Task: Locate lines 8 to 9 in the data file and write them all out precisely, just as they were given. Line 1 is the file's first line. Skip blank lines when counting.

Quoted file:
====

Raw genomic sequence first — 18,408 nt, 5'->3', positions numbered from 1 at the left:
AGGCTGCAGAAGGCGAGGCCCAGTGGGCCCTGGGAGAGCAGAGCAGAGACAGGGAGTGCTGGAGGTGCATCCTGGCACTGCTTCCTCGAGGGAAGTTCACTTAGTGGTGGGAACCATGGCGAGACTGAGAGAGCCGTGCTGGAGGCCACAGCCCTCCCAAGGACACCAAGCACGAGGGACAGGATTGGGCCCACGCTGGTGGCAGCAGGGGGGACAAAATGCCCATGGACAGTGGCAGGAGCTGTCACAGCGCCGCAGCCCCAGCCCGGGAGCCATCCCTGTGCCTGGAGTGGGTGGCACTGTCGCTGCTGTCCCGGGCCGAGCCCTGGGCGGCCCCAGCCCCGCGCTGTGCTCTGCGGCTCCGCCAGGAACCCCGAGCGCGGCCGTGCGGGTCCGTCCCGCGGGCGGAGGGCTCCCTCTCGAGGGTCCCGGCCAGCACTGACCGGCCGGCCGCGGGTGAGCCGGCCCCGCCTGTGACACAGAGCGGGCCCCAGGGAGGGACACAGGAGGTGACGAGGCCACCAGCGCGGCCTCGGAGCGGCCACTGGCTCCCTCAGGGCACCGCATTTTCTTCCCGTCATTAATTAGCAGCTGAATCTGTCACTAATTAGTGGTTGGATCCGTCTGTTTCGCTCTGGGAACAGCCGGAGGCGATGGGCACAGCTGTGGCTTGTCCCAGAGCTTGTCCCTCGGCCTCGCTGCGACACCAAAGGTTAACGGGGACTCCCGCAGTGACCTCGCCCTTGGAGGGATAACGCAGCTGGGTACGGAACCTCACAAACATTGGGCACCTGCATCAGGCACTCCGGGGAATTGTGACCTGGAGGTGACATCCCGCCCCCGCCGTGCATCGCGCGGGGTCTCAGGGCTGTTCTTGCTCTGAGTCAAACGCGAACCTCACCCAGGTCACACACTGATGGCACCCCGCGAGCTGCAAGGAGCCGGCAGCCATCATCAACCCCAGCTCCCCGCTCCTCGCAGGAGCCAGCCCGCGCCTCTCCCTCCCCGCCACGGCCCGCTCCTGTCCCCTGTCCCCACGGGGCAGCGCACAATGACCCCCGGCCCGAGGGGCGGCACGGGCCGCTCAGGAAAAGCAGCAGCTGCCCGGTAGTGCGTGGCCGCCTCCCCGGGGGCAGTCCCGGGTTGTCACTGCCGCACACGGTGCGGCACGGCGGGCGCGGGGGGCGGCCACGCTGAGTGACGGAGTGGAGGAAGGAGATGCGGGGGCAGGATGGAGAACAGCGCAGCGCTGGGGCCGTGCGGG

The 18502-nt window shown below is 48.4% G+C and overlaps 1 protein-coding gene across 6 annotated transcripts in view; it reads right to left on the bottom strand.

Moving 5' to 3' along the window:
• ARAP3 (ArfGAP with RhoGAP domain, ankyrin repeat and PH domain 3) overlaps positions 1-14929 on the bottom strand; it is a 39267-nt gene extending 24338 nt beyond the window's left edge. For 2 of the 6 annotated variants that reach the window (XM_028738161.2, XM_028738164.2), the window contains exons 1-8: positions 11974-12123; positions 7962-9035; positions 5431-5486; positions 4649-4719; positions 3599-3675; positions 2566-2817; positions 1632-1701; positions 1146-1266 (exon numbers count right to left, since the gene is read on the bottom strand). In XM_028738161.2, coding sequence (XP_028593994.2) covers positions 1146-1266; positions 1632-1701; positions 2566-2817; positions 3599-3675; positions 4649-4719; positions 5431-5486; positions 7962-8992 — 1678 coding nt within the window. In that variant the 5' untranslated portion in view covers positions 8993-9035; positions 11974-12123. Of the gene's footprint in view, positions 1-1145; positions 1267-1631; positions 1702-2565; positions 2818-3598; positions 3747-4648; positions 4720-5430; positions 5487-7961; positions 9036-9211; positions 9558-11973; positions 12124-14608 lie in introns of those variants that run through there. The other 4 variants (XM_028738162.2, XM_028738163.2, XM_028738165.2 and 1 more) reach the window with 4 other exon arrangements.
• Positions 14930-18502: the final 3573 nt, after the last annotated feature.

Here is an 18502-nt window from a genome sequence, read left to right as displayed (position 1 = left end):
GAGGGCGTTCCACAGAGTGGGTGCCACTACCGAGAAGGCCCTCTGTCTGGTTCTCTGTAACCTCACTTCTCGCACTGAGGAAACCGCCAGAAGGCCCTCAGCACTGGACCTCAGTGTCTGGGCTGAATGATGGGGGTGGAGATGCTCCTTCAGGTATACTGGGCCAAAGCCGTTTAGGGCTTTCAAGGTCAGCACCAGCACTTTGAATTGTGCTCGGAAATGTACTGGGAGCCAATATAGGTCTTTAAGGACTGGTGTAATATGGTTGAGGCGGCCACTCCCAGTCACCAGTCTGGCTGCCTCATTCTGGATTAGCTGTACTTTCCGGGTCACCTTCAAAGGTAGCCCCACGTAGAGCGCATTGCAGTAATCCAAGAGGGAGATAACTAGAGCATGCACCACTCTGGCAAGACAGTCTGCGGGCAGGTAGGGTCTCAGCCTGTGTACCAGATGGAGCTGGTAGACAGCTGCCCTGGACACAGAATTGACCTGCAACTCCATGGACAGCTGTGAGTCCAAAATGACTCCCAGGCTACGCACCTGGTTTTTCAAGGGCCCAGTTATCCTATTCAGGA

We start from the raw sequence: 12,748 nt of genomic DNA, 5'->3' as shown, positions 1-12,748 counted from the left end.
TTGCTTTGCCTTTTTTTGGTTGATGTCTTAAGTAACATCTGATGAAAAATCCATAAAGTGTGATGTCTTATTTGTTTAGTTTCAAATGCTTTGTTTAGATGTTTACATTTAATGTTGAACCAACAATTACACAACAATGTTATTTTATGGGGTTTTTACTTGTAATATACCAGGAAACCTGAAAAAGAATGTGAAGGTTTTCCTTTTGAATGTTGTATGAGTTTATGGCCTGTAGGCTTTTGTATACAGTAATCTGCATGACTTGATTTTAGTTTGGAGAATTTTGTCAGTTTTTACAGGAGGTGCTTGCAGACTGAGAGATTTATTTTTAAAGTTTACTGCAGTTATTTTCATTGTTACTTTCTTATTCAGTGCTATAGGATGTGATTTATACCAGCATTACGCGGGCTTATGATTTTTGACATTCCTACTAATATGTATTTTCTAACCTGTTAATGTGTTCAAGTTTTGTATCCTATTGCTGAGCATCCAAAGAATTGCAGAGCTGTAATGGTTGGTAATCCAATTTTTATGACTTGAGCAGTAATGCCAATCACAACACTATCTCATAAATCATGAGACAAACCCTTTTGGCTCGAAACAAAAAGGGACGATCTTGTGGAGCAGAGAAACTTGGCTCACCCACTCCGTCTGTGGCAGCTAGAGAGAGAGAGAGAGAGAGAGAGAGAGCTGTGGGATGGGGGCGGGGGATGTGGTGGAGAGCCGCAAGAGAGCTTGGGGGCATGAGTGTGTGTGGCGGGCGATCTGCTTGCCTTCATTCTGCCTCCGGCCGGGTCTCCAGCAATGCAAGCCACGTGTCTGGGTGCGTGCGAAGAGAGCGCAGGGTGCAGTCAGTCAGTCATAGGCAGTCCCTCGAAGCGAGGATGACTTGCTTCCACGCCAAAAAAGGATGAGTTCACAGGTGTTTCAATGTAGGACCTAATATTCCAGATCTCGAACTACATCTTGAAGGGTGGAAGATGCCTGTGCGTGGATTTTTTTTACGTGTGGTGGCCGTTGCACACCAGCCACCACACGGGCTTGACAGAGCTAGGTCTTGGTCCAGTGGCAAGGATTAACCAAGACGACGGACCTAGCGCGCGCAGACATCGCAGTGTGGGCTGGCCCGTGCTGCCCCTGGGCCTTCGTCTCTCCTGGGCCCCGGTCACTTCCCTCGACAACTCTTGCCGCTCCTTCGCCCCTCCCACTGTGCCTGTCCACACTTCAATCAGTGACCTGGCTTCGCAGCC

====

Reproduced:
GAGGGCGTTCCACAGAGTGGGTGCCACTACCGAGAAGGCCCTCTGTCTGGTTCTCTGTAACCTCACTTCTCGCACTGAGGAAACCGCCAGAAGGCCCTCAGCACTGGACCTCAGTGTCTGGGCTGAATGATGGGGGTGGAGATGCTCCTTCAGGTATACTGGGCCAAAGCCGTTTAGGGCTTTCAAGGTCAGCACCAGCACTTTGAATTGTGCTCGGAAATGTACTGGGAGCCAATATAGGTCTTTAAGGACTGGTGTAATATGGTTGAGGCGGCCACTCCCAGTCACCAGTCTGGCTGCCTCATTCTGGATTAGCTGTACTTTCCGGGTCACCTTCAAAGGTAGCCCCACGTAGAGCGCATTGCAGTAATCCAAGAGGGAGATAACTAGAGCATGCACCACTCTGGCAAGACAGTCTGCGGGCAGGTAGGGTCTCAGCCTGTGTACCAGATGGAGCTGGTAGACAGCTGCCCTGGACACAGAATTGACCTGCAACTCCATGGACAGCTGTGAGTCCAAAATGACTCCCAGGCTACGCACCTGGTTTTTCAAGGGCCCAGTTATCCTATTCAGGA

We start from the raw sequence: 12,748 nt of genomic DNA, 5'->3' as shown, positions 1-12,748 counted from the left end.